Plenty of suburban critics detest strip malls for their ugliness, auto-dependence, and effect on traditional shopping districts. But, Kaid Benfield argues they may need to be protected from gentrifiers as they offer cheap real estate that can be taken advantage of by immigrants and others.
And yet: As these properties have declined, so have their rents, making them affordable to small, often entrepreneurial businesses. Particularly as immigrants have settled in inner suburbs (where many of these fading commercial strips are), businesses owned and patronized by the immigrant population have occupied many of these spaces, in some cases alongside small start-ups owned by longtime community residents as well.
The risk is that, as we reshape these old properties with new buildings and concepts, the replacement properties will be much more valuable than their predecessors; indeed, that’s why new development is appealing to investors and how it is made possible. Overall, that’s a good thing. But small businesses either go under, unable to afford new rents, or relocate as a result. The logical place to relocate in many cases will be vacant storefronts in other strip malls in locations less attractive to the businesses’ clienteles. What to do?…
According to Ritchey’s article, Asheville’s strip malls offer a setting for synergies to develop and help connect entreprenurial businesses to each other: for example, establishments offering diverse but complementary products and services can share a customer base, trade ideas, and cross-promote. This strikes me as analogous in some ways to synergies available to start-ups in more urban “business incubators.”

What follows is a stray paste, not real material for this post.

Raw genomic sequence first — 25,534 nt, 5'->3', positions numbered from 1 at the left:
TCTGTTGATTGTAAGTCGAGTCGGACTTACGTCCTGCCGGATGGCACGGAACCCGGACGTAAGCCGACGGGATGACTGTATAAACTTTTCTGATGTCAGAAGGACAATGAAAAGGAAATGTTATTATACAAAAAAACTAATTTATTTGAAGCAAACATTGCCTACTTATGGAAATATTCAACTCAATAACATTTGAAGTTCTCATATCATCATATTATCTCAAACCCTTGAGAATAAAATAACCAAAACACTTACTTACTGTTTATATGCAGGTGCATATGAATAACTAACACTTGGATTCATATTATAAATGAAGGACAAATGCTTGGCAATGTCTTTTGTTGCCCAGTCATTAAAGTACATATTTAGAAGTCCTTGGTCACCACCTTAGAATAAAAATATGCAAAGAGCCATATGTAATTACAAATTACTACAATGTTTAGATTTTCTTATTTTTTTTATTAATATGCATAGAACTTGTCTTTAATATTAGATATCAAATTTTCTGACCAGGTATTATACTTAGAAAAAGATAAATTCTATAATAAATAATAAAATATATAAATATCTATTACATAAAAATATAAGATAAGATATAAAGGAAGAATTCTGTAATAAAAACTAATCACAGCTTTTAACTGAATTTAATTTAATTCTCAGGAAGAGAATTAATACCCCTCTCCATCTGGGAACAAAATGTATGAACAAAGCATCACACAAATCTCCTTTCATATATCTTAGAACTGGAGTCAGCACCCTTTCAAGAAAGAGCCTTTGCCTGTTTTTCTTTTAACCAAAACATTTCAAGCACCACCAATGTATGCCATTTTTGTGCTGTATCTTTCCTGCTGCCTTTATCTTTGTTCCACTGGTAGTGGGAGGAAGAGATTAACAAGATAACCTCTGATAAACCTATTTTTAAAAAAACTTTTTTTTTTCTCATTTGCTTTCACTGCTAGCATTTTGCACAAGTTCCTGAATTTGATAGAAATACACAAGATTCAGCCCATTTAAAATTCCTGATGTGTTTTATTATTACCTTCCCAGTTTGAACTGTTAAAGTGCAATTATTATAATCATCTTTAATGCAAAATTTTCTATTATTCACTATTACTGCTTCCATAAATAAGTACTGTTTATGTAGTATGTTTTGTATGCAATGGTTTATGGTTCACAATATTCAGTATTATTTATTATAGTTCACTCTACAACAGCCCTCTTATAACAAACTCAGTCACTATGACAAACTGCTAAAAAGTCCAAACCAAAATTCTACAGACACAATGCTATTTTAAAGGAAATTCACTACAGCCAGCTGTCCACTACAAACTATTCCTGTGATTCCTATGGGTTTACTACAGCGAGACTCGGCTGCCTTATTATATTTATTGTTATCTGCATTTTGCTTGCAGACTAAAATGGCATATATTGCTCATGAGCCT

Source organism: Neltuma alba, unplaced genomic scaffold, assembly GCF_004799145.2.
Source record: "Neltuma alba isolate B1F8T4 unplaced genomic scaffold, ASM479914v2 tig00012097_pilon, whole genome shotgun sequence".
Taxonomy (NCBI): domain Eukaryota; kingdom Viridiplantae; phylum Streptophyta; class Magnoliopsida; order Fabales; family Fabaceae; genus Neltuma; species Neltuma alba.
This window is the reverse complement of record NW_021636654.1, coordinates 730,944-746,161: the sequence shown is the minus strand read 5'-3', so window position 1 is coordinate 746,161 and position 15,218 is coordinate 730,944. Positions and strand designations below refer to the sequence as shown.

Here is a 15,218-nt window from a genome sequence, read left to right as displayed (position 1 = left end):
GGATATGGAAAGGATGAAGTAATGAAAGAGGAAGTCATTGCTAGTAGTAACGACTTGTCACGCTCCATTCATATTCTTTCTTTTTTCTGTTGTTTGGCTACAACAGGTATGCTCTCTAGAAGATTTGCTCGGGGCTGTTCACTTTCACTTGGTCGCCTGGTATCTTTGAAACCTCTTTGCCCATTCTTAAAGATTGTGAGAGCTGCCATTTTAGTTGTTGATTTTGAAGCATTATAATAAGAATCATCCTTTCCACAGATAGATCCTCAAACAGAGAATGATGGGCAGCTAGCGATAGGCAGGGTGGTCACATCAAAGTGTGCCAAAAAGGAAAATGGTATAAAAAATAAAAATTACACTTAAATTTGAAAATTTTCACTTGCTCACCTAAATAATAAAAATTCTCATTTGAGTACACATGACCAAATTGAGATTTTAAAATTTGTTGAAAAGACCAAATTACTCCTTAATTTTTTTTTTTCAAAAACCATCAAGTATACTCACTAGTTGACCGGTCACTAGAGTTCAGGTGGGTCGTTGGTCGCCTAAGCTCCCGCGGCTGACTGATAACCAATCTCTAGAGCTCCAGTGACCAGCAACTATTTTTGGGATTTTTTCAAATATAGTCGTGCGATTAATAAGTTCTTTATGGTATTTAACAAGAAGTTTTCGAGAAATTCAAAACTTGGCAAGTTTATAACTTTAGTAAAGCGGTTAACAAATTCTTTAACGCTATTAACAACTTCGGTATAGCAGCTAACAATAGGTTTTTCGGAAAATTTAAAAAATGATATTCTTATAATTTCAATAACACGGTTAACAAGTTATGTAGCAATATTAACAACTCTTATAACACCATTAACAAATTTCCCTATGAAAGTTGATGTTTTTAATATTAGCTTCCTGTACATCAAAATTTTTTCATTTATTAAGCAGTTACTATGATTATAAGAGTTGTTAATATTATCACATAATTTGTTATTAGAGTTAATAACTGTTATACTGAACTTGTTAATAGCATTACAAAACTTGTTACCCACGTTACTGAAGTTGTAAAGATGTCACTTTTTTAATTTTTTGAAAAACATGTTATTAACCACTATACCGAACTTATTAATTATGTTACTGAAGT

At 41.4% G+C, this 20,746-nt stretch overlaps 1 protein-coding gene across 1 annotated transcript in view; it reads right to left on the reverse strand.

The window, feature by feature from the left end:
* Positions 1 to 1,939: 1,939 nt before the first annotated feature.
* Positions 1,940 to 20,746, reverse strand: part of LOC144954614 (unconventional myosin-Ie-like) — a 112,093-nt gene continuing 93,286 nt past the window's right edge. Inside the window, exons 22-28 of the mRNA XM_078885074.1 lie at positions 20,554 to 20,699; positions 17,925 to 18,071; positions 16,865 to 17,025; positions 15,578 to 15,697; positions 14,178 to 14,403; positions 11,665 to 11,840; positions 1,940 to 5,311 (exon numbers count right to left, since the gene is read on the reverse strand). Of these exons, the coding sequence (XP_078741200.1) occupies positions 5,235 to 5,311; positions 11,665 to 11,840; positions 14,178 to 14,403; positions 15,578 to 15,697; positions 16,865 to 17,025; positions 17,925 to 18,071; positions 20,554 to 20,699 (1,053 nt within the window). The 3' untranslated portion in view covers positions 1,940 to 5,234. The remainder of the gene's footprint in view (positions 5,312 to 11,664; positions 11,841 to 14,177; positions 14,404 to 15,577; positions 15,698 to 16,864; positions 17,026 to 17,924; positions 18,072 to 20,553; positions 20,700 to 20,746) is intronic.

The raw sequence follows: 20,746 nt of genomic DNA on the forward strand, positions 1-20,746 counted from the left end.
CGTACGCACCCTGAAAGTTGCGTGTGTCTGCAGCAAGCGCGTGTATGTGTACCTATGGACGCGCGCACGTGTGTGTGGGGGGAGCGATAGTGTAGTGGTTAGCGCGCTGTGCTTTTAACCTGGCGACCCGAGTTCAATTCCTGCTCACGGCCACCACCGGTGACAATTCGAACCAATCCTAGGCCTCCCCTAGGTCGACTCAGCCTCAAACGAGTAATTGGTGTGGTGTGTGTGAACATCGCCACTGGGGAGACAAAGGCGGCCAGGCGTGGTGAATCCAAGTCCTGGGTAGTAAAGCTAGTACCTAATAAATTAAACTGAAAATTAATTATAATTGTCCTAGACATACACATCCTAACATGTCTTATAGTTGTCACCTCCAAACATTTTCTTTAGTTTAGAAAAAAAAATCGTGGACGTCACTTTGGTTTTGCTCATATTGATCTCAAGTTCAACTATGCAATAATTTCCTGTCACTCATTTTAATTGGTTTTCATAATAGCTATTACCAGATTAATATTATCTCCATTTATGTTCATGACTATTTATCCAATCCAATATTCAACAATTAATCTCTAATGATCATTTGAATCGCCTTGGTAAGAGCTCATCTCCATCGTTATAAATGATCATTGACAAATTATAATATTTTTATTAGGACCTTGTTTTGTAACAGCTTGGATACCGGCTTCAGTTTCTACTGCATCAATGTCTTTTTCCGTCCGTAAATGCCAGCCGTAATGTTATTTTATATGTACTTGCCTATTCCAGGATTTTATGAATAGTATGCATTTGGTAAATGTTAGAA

It makes a lot of sense to me and, in many parts of the country, it is newer Americans who are benefitting the most from these opportunities. For them, a successful business in a strip mall is the American Dream at work. Three years ago, Aaron Renn (The Urbanophile) and I wrote separate articles about a sort of organic economic revitalization being initiated by immigrants within the existing fabric of our older suburbs.
Interesting argument. Three quick thoughts:
1. Does this mean strip malls might be viewed differently in the future by suburban critics? While they might prefer strip malls are not built in the first place, this does seem like a good use of resources.
2. When people argue that small businesses are really important to the American economy, how many of these small businesses are in strip malls? Could the humble strip mall be one of the backbones of the American economy?
3. This is tied to larger issues about redevelopment in mature suburbs. In American metropolitan areas, many suburbs are built-out and have no large land parcels for new development. There is a lot of potential then for utilizing existing structures or knocking them down and doing something new. If people don’t like strip malls, what would replace them? How much density are suburban residents willing to accept in their neighborhoods or nearby?